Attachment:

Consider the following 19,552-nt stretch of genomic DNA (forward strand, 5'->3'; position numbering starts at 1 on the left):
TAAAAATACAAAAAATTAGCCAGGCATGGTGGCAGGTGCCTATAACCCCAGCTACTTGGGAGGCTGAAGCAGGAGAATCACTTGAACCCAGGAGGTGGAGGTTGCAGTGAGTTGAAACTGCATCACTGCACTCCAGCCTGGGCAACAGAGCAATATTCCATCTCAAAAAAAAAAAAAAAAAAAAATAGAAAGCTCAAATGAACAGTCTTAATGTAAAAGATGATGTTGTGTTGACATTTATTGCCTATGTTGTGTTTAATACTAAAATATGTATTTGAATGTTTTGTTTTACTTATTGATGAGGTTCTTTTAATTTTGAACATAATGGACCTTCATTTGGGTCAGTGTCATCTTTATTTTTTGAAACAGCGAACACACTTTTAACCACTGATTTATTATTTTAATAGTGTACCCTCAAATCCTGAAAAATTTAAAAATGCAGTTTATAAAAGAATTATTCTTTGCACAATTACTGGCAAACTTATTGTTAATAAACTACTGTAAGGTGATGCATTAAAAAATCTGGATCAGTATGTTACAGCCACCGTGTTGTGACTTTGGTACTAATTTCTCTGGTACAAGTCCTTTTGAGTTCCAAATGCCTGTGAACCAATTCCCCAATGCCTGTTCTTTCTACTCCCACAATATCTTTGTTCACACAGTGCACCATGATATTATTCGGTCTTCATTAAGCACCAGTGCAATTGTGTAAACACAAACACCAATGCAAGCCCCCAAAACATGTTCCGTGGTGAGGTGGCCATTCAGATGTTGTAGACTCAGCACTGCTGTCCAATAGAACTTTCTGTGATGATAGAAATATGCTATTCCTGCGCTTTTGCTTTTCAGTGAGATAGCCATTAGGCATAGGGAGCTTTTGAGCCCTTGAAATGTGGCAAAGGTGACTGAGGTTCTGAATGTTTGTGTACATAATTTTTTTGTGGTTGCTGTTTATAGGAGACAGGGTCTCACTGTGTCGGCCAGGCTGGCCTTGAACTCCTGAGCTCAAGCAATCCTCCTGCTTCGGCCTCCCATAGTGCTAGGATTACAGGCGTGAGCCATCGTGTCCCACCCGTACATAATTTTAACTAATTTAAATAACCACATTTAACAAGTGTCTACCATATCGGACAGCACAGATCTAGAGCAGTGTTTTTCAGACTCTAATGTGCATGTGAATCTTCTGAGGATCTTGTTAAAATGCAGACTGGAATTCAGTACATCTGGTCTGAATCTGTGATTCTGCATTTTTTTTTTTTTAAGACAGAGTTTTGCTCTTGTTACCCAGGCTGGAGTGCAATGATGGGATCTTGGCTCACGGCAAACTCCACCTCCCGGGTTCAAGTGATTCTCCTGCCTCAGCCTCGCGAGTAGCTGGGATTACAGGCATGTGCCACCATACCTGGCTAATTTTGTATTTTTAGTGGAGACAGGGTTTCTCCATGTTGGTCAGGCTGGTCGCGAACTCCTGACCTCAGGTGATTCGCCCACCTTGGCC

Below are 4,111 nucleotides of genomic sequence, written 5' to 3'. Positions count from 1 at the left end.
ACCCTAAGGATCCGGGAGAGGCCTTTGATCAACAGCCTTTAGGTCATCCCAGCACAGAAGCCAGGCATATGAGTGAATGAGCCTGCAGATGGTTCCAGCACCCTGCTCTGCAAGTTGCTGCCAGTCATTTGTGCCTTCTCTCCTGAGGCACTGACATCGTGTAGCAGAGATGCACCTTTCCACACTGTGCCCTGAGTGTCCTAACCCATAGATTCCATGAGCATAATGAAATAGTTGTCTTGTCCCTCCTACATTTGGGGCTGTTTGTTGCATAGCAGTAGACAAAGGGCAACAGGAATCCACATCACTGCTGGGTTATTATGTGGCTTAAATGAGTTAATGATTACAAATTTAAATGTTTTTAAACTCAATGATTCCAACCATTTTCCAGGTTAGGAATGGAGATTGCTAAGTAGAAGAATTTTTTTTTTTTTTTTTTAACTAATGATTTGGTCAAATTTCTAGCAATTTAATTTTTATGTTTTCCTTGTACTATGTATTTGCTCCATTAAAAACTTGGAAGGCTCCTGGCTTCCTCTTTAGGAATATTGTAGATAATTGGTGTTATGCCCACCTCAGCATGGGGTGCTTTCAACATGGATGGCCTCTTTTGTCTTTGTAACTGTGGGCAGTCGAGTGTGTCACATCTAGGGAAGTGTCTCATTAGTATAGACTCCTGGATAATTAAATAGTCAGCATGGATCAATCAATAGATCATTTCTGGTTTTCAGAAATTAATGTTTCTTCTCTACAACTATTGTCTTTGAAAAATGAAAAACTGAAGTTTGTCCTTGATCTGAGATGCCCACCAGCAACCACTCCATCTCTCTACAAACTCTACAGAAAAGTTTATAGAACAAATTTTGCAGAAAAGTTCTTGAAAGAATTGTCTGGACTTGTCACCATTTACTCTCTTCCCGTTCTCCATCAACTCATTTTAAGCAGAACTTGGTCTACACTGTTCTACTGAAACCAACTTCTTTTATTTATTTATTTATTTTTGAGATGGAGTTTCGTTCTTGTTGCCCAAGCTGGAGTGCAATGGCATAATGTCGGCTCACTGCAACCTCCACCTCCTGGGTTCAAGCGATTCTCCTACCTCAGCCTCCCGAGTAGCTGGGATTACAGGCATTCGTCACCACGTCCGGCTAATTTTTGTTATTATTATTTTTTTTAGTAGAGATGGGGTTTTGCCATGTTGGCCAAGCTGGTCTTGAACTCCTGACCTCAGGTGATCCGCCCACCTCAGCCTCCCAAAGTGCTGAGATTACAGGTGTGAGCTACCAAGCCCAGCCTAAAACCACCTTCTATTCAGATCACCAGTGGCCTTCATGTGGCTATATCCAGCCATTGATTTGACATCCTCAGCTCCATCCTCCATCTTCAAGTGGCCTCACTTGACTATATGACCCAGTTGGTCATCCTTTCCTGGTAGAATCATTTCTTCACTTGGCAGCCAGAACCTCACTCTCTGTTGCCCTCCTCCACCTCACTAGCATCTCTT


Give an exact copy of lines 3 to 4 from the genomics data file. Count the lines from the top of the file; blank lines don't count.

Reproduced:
Below are 4,111 nucleotides of genomic sequence, written 5' to 3'. Positions count from 1 at the left end.
ACCCTAAGGATCCGGGAGAGGCCTTTGATCAACAGCCTTTAGGTCATCCCAGCACAGAAGCCAGGCATATGAGTGAATGAGCCTGCAGATGGTTCCAGCACCCTGCTCTGCAAGTTGCTGCCAGTCATTTGTGCCTTCTCTCCTGAGGCACTGACATCGTGTAGCAGAGATGCACCTTTCCACACTGTGCCCTGAGTGTCCTAACCCATAGATTCCATGAGCATAATGAAATAGTTGTCTTGTCCCTCCTACATTTGGGGCTGTTTGTTGCATAGCAGTAGACAAAGGGCAACAGGAATCCACATCACTGCTGGGTTATTATGTGGCTTAAATGAGTTAATGATTACAAATTTAAATGTTTTTAAACTCAATGATTCCAACCATTTTCCAGGTTAGGAATGGAGATTGCTAAGTAGAAGAATTTTTTTTTTTTTTTTTTAACTAATGATTTGGTCAAATTTCTAGCAATTTAATTTTTATGTTTTCCTTGTACTATGTATTTGCTCCATTAAAAACTTGGAAGGCTCCTGGCTTCCTCTTTAGGAATATTGTAGATAATTGGTGTTATGCCCACCTCAGCATGGGGTGCTTTCAACATGGATGGCCTCTTTTGTCTTTGTAACTGTGGGCAGTCGAGTGTGTCACATCTAGGGAAGTGTCTCATTAGTATAGACTCCTGGATAATTAAATAGTCAGCATGGATCAATCAATAGATCATTTCTGGTTTTCAGAAATTAATGTTTCTTCTCTACAACTATTGTCTTTGAAAAATGAAAAACTGAAGTTTGTCCTTGATCTGAGATGCCCACCAGCAACCACTCCATCTCTCTACAAACTCTACAGAAAAGTTTATAGAACAAATTTTGCAGAAAAGTTCTTGAAAGAATTGTCTGGACTTGTCACCATTTACTCTCTTCCCGTTCTCCATCAACTCATTTTAAGCAGAACTTGGTCTACACTGTTCTACTGAAACCAACTTCTTTTATTTATTTATTTATTTTTGAGATGGAGTTTCGTTCTTGTTGCCCAAGCTGGAGTGCAATGGCATAATGTCGGCTCACTGCAACCTCCACCTCCTGGGTTCAAGCGATTCTCCTACCTCAGCCTCCCGAGTAGCTGGGATTACAGGCATTCGTCACCACGTCCGGCTAATTTTTGTTATTATTATTTTTTTTAGTAGAGATGGGGTTTTGCCATGTTGGCCAAGCTGGTCTTGAACTCCTGACCTCAGGTGATCCGCCCACCTCAGCCTCCCAAAGTGCTGAGATTACAGGTGTGAGCTACCAAGCCCAGCCTAAAACCACCTTCTATTCAGATCACCAGTGGCCTTCATGTGGCTATATCCAGCCATTGATTTGACATCCTCAGCTCCATCCTCCATCTTCAAGTGGCCTCACTTGACTATATGACCCAGTTGGTCATCCTTTCCTGGTAGAATCATTTCTTCACTTGGCAGCCAGAACCTCACTCTCTGTTGCCCTCCTCCACCTCACTAGCATCTCTT